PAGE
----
This weekend, we pause to remember and honor Martin Luther King, Jr.
We remember his determination to make Americans understand the injustice of racial discrimination. We remember the marches he led--and we remember the police dogs, the fire hoses, the beatings.
We remember his “I Have Dream” speech, one of the great treasures of American oratory: “I have a dream that one day, on the red hills of Georgia, the sons of former slaves and the sons of former slaveowners will be able to sit down together at a table of brotherhood."
But probably not one American in a hundred will remember another speech he made, exactly one year before he was assassinated. And that’s a shame, because the other speech shows that we have even more reason to honor King.
On its face, the speech he delivered at Riverside Church in New York City on April 4, 1967, was simply an eloquent plea against the war in Vietnam. King had won the Nobel Peace Prize in 1964 for his work in the civil rights movement; now he expanded his work for peace by speaking out against the Vietnam War.
King explained that part of his opposition to the war rose from his growing concern with poverty in America. There had been a time in the early 1960s, he said, when poverty programs offered “a real promise of hope for the poor, both black and white.” But King saw that hope dwindle as “Vietnam continued to draw men and skills and money like some demonic destructive suction tube."
He opposed the war also because of the racial contradictions he saw: “We have been repeatedly faced with the cruel irony of watching Negro and white boys on TV screens as they kill and die together for a nation that has been unable to seat them together in the same schools. We watch them in brutal solidarity burning the huts of a poor village, but we realize that they would never live on the same block in Detroit."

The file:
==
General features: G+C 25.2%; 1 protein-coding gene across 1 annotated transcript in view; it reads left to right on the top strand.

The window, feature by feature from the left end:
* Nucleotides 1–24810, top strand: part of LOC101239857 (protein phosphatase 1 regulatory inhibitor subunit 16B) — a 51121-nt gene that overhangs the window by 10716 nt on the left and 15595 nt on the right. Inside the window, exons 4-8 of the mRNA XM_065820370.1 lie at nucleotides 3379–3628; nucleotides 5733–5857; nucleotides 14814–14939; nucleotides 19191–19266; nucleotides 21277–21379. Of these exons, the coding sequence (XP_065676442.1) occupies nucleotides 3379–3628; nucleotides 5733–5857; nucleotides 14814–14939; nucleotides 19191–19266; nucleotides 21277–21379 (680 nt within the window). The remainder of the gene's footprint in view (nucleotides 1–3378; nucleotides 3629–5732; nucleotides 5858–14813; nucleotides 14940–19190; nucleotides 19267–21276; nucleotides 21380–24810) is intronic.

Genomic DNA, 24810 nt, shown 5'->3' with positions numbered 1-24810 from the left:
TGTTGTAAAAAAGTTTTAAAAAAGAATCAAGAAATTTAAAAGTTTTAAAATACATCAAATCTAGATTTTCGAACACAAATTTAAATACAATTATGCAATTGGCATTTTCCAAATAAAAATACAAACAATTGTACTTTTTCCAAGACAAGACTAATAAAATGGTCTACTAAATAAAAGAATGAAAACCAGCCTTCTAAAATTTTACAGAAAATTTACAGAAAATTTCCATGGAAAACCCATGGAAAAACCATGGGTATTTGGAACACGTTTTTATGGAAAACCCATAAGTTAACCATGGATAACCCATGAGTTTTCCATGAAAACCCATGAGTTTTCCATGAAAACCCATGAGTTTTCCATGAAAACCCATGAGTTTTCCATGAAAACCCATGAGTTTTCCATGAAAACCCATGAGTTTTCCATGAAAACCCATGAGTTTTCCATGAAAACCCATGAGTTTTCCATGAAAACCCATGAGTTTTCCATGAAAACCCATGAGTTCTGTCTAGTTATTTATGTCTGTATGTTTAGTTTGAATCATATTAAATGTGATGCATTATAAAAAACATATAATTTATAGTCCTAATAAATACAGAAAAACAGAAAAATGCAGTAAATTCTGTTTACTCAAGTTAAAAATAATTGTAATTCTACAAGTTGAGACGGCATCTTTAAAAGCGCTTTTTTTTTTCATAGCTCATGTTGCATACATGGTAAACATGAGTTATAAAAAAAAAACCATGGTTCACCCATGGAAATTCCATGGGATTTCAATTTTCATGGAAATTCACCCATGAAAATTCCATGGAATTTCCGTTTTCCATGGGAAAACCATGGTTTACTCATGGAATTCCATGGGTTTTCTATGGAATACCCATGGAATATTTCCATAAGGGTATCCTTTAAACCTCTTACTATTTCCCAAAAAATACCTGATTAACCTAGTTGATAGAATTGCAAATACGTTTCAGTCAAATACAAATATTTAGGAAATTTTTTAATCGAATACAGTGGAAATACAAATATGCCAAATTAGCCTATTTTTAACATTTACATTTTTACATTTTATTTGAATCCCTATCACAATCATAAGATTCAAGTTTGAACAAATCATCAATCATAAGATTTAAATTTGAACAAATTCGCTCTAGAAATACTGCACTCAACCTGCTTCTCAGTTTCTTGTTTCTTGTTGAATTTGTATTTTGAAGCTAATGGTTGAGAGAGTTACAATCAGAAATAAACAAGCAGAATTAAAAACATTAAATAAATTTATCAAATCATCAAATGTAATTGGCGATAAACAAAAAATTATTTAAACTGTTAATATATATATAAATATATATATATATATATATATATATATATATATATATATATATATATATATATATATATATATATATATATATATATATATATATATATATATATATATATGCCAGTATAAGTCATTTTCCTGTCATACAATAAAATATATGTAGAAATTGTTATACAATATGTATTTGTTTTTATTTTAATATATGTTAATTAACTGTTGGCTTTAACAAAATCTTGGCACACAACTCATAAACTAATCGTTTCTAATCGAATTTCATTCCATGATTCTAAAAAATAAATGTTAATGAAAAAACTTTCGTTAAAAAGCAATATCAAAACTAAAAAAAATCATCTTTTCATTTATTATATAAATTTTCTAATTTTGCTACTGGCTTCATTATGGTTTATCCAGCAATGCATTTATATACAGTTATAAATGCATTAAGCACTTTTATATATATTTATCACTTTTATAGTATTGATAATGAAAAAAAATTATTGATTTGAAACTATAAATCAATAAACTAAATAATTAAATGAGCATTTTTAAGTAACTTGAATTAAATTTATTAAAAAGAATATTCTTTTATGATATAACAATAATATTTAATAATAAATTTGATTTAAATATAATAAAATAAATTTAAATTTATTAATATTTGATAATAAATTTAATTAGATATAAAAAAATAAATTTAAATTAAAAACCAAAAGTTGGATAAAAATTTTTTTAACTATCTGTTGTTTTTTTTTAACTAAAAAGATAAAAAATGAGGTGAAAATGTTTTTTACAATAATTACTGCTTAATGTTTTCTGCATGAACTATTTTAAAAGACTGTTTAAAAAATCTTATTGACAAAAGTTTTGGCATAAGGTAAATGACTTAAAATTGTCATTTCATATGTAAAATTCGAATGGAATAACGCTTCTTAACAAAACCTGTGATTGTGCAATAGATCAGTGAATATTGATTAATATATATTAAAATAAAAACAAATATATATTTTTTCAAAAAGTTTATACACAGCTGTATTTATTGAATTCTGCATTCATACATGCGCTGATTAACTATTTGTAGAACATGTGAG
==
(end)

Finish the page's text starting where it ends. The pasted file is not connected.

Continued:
He oposed the war because of connections he saw between the militancy of the Black Power movement and American actions in Southeast Asia. He could not condemn violence in the ghettos, he said, “without having first spoken clearly to the greatest purveyor of violence in the world today: my own government."
But most important, he opposed the war because of the motto he and others had chosen for the Southern Christian Leadership Conference in 1957: “To save the soul of America.” For King, America’s soul was endangered not just by racism, but by poverty, greed, and the quest for international dominance and military glory. “We as a nation must undergo a radical revolution of values,” he said. “We must rapidly begin the shift from a ‘thing-oriented’ society to a ‘person-oriented’ society. When machines and computers, profit motives and property rights are considered more important than people, the giant triplets of racism, materialism, and militarism are incapable of being conquered."
A year or so later, other Americans would begin to catch up with King’s anti-war sentiments. But in the spring of 1967, most didn’t welcome his outspoken opposition (King was one of the first prominent Americans to speak out). Life magazine labeled the speech a “demagogic slander that sounded like a script for Radio Hanoi.” But it was “time to break silence,” King said; he could be still no more on this matter.
With the Riverside Church speech, the civil rights leader moved beyond concerns of racial injustice. But the speech is more than just an outcry against the war. When King spoke of “the giant triplets of racism, materialism, and militarism,” he got at the very core of the American character; when he said we need to shift from a “thing-oriented” to a “person-oriented society,” he offered a broad critique of what American society had become in the middle third of the twentieth century.
For King, saving the soul of America meant not just freeing African Americans from the bondage of segregation; it also meant freeing the nation from the bondage of avarice, poverty, and what he called “the deadly Western arrogance that has poisoned the international atmosphere for so long."
King’s death silenced a voice that had been so effective in the area of civil rights, and then for a brief moment promised to address even larger problems as he sought “to save the soul of America."
Note: This piece first appeared as a column in the Cartersville Daily Tribune News and other newspapers in January 2002.